CHICAGO, Ill. — When we started the whole work-from-home shift, many of us set up desks at the kitchen table or the spare bedroom thinking it would be temporary. But for many, nearly 10 months later, hard chairs and makeshift work desks are taking their toll.
For Zach Stack, working out of his bedroom means extended periods at his bedroom computer.
“Initially, it was just kind of like, move the desk from the other room into my room, just kind of find a chair around the house,” said Stack.
But months in and all that time in a make-shift home office has become a pain in the neck – literally.
“Like hurts. My back, my leg sometimes, my wrists from like typing or like moving my mouse,” he said.
Without trips to the watercooler or a walk down the hall to a colleague, Americans are sitting at home hunched over laptops for extended periods of time. And experts say that can be dangerous to your health.
“I'm sitting cross-legged on my couch or I'm working at the island in my kitchen and you know I'm propped up in some pillows in my bed. You know these kinds of things are not ergonomic at all and are not conducive to good posture,” said Dr. Grant Garrigues is an orthopedic surgeon and team physician for the Chicago White Sox and Bulls.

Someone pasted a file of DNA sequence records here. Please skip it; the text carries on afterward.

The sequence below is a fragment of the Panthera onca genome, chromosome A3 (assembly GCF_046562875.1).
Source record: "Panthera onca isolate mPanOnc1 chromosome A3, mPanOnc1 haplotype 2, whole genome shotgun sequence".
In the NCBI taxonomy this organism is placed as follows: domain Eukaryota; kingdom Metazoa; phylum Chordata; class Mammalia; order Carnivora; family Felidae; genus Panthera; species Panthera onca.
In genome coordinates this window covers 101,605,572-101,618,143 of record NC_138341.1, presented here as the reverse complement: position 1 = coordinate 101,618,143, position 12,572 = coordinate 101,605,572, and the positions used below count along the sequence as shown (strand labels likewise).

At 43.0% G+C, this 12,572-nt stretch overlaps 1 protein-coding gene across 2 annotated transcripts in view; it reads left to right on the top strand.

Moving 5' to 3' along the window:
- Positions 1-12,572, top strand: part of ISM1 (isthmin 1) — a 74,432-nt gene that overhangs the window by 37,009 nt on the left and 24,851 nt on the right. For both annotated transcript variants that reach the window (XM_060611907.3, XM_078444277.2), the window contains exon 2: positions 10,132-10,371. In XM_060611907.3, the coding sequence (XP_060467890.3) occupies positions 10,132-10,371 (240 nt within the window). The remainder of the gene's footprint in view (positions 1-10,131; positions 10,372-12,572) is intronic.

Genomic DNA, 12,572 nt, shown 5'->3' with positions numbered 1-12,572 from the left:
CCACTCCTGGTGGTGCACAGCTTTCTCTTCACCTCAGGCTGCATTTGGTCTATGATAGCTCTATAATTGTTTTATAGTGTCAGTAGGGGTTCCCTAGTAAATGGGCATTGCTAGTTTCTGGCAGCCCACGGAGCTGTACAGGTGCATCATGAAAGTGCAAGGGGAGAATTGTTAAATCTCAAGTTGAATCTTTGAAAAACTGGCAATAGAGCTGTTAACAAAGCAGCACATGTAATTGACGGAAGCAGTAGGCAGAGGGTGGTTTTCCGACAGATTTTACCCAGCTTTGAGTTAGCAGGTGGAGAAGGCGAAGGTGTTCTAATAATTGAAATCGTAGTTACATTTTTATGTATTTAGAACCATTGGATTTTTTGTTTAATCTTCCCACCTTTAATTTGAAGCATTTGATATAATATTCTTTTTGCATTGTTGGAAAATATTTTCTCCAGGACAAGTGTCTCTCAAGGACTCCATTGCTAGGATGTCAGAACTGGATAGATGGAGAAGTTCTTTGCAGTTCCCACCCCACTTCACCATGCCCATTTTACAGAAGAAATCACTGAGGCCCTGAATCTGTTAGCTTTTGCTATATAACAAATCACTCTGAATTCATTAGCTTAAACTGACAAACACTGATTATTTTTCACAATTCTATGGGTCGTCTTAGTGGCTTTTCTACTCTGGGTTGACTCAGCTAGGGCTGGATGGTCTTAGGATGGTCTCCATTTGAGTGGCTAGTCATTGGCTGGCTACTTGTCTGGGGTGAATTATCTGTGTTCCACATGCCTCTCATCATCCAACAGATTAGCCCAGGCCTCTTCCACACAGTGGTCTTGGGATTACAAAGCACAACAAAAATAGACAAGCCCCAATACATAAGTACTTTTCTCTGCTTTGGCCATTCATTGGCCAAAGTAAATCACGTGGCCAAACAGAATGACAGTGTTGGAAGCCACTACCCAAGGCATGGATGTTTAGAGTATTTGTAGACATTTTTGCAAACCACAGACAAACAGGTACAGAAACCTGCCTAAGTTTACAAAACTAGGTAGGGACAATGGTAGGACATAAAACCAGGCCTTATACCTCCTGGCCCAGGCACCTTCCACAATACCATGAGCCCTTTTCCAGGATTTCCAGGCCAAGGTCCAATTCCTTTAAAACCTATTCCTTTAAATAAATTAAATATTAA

He says he’s seeing an increase in work-from-home patients dealing with shoulder pain.
In addition to stiff neck and shoulders, experts warn that too much sitting can also lead to weakening of leg muscles and hip joint issues. Poor posture can cause compression in the discs in your spine.
All that might subside when you’re done, but eventually it can lead to long-term problems.
“My shoulder started hurting. So, it was like everything was hurting from my top of my shoulders all the way down to my back,” said remote worker Veronica Muncy.
For the mother of three, the pain became increasingly intense. She changed her workstation, did physical therapy, cortisone shots and now needs shoulder surgery.
“The effects from it look like something that would have been coming from a trauma or a fall or anything like that,” she said. “And it was completely from just being at my desk working.”
Dr. Garrigues recommends taking a break from sitting every 30 minutes. If you work at a desk, try a standing desk — or improvise with a high table or counter.
“Everything's kind of bringing you in. You’re on your smartphone, you're driving, you're on a laptop. Open things up. Right? Get those shoulder blades back and stretch out the muscles in the front,” he said.
Most importantly, if you’re experiencing any pain, it’s best to seek medical attention before it aggravates enough to require surgery. It’s something Muncy wishes she would have done.
“I should have listened to my body way sooner than I did.”